- Medvedev made history on Sunday when he defeated the current U.S. Open Champion and world number three, Dominic Thiem, at the Nitto ATP Finals.
- He beat the world's number one- and two-ranked players, Novak Djokovic and Rafael Nadal, in the tournament, becoming the first player to beat the world's top three players at an ATP Finals.
Newly crowned Nitto ATP Finals champion Daniil Medvedev told CNBC that tennis has a cloudy future, with players still not knowing when — or if — the Australian Open will go on due to the coronavirus pandemic.
Medvedev, who won the highly prestigious ATP Finals tournament on Sunday at London's O2 Arena, said a lot of uncertainty remains in the sport.
"(It's) tough to talk about the future, because we see with the Australian Open, it's not easy at this moment. There is a lot of uncertainty and we don't know when we're going to play it, if we're going to play it," the Men's world number four player CNBC's Tania Bryer.
"Also, every country is different and that's why tennis is tougher, because we play in many, many different countries and we come from different countries … but we managed to make a really great end of the season."
The Australian Open is the first major tennis Grand Slam event of the season each year and is currently scheduled to begin on Jan. 18.
Some unconfirmed reports have suggested the tournament may be pushed back, but in a statement released Sunday, Tennis Australia CEO Craig Tiley said he hoped to announce when tickets will go on sale "within the next two weeks."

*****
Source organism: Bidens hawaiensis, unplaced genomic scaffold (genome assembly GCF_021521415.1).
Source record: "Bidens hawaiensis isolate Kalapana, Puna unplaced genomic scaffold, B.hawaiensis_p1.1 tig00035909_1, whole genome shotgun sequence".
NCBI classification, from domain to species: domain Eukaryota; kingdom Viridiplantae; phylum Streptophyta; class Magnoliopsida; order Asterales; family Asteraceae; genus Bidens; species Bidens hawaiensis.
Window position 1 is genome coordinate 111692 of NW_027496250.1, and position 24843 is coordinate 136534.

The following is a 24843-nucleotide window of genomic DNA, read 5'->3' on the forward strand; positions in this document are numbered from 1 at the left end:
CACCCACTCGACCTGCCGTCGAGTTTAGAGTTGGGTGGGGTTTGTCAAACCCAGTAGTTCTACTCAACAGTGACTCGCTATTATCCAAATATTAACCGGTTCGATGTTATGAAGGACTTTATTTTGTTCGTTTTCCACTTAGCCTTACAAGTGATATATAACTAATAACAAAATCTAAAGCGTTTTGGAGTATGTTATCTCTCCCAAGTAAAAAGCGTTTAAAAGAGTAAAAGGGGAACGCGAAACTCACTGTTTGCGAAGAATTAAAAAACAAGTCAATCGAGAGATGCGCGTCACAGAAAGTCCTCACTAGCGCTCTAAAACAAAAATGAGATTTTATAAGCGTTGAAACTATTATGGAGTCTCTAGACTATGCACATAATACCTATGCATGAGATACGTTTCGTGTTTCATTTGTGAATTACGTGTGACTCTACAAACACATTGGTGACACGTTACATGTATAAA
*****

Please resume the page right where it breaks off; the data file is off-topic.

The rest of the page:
Medvedev made history on Sunday when he defeated the current U.S. Open Champion and world number three, Dominic Thiem, to clinch the much sought-after title.
Having beaten the world's number one- and two-ranked players, Novak Djokovic and Rafael Nadal, during his journey to the final of the tournament, he became the first player to beat the world's top three players at an ATP Finals.
The Russian tennis champion said the match was "one of the biggest wins of my career," after coming back from a set down to take the title.
The week-long tournament is held annually each November and is the finale of the men's professional tennis season. It has been held in London since 2009 but will move to Turin, Italy, through 2025.
With the U.K. in the midst of its second national lockdown in response to the coronavirus crisis, the event was held at The O2, behind closed doors without any spectators.
Asked how different it was to play without an audience, Medvedev said it was "really unfortunate."
"I would love to win at the O2 with the spectators, I'm sure it's even more of a special feeling. Unfortunately … at almost all of the tournament's we're playing in empty stands, that's the reality right now."
He said the players were trying to get used to it, but still put on a "great show."
"We're still promoting our beautiful sport and that's really good I think. Hopefully supporters are going to come back soon and it's going to be back to normal," he added.
With or without spectator support, Medvedev is becoming known for his understated celebration when he wins.
He told CNBC this trait had developed throughout his career, including as a young junior witnessing fellow competitor's over-zealous celebrations after winning the first round of a tournament. "The guy would be rolling all over the court screaming 'come on,' hugging his family and friends, which is normal, this is emotions. But I would be like: Come on, this is the first round … this is not a Grand Slam win."
At 24, Medvedev is one of the next generation of players challenging some of the long-established names in the modern game, including Roger Federer, Nadal and Djokovic.
"It's not easy because these three are the three greatest tennis players of all time and there is no doubt about this. All the records they have broken are just simply sensational and nobody before could even come close to their records," he said.
"So it's really tough … even if they're not that young anymore, to beat them and especially on Grand Slams. So we do our best, we practice hard. We do win them many times, … so hopefully, one day we can do this more and more."